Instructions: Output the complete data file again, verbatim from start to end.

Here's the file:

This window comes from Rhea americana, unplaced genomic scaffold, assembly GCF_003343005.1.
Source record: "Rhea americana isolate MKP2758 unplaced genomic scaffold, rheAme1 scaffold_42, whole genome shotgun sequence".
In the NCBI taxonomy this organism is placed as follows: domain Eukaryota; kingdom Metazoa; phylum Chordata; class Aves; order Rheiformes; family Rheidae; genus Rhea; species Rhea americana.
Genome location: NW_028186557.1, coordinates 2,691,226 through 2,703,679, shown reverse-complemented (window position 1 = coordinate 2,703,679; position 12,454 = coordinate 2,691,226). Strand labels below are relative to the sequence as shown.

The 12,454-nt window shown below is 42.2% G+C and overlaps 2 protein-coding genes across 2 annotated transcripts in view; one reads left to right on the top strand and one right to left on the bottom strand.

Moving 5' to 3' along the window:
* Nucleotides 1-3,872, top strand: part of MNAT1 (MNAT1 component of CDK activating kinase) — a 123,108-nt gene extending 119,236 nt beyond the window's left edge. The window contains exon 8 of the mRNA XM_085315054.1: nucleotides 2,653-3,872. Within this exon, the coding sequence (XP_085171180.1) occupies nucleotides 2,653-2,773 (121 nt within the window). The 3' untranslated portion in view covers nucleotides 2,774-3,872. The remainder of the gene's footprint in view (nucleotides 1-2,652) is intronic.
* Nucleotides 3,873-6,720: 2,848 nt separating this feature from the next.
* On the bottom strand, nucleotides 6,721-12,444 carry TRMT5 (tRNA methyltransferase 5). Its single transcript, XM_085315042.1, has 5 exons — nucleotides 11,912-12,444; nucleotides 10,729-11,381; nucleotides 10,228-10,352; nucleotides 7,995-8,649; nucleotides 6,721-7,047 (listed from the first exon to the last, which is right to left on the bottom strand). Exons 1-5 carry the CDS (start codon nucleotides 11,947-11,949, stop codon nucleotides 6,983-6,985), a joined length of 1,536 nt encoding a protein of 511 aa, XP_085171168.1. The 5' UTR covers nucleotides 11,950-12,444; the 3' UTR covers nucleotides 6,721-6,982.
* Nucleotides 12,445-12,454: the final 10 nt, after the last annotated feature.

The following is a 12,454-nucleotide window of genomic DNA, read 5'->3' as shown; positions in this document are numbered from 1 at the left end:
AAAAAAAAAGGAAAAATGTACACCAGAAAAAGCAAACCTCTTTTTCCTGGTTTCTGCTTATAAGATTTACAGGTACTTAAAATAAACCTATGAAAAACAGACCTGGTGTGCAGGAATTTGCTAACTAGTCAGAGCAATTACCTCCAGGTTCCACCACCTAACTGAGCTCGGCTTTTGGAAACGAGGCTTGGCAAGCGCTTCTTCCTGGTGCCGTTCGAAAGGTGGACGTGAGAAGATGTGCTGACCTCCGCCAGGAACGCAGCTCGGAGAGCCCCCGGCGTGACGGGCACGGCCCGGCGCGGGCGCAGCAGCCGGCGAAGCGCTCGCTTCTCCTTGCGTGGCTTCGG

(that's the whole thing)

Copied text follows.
This window comes from Rhea americana, unplaced genomic scaffold, assembly GCF_003343005.1.
Source record: "Rhea americana isolate MKP2758 unplaced genomic scaffold, rheAme1 scaffold_42, whole genome shotgun sequence".
In the NCBI taxonomy this organism is placed as follows: domain Eukaryota; kingdom Metazoa; phylum Chordata; class Aves; order Rheiformes; family Rheidae; genus Rhea; species Rhea americana.
Genome location: NW_028186557.1, coordinates 2,691,226 through 2,703,679, shown reverse-complemented (window position 1 = coordinate 2,703,679; position 12,454 = coordinate 2,691,226). Strand labels below are relative to the sequence as shown.

The 12,454-nt window shown below is 42.2% G+C and overlaps 2 protein-coding genes across 2 annotated transcripts in view; one reads left to right on the top strand and one right to left on the bottom strand.

Moving 5' to 3' along the window:
* Nucleotides 1-3,872, top strand: part of MNAT1 (MNAT1 component of CDK activating kinase) — a 123,108-nt gene extending 119,236 nt beyond the window's left edge. The window contains exon 8 of the mRNA XM_085315054.1: nucleotides 2,653-3,872. Within this exon, the coding sequence (XP_085171180.1) occupies nucleotides 2,653-2,773 (121 nt within the window). The 3' untranslated portion in view covers nucleotides 2,774-3,872. The remainder of the gene's footprint in view (nucleotides 1-2,652) is intronic.
* Nucleotides 3,873-6,720: 2,848 nt separating this feature from the next.
* On the bottom strand, nucleotides 6,721-12,444 carry TRMT5 (tRNA methyltransferase 5). Its single transcript, XM_085315042.1, has 5 exons — nucleotides 11,912-12,444; nucleotides 10,729-11,381; nucleotides 10,228-10,352; nucleotides 7,995-8,649; nucleotides 6,721-7,047 (listed from the first exon to the last, which is right to left on the bottom strand). Exons 1-5 carry the CDS (start codon nucleotides 11,947-11,949, stop codon nucleotides 6,983-6,985), a joined length of 1,536 nt encoding a protein of 511 aa, XP_085171168.1. The 5' UTR covers nucleotides 11,950-12,444; the 3' UTR covers nucleotides 6,721-6,982.
* Nucleotides 12,445-12,454: the final 10 nt, after the last annotated feature.

The following is a 12,454-nucleotide window of genomic DNA, read 5'->3' as shown; positions in this document are numbered from 1 at the left end:
AAAAAAAAAGGAAAAATGTACACCAGAAAAAGCAAACCTCTTTTTCCTGGTTTCTGCTTATAAGATTTACAGGTACTTAAAATAAACCTATGAAAAACAGACCTGGTGTGCAGGAATTTGCTAACTAGTCAGAGCAATTACCTCCAGGTTCCACCACCTAACTGAGCTCGGCTTTTGGAAACGAGGCTTGGCAAGCGCTTCTTCCTGGTGCCGTTCGAAAGGTGGACGTGAGAAGATGTGCTGACCTCCGCCAGGAACGCAGCTCGGAGAGCCCCCGGCGTGACGGGCACGGCCCGGCGCGGGCGCAGCAGCCGGCGAAGCGCTCGCTTCTCCTTGCGTGGCTTCGG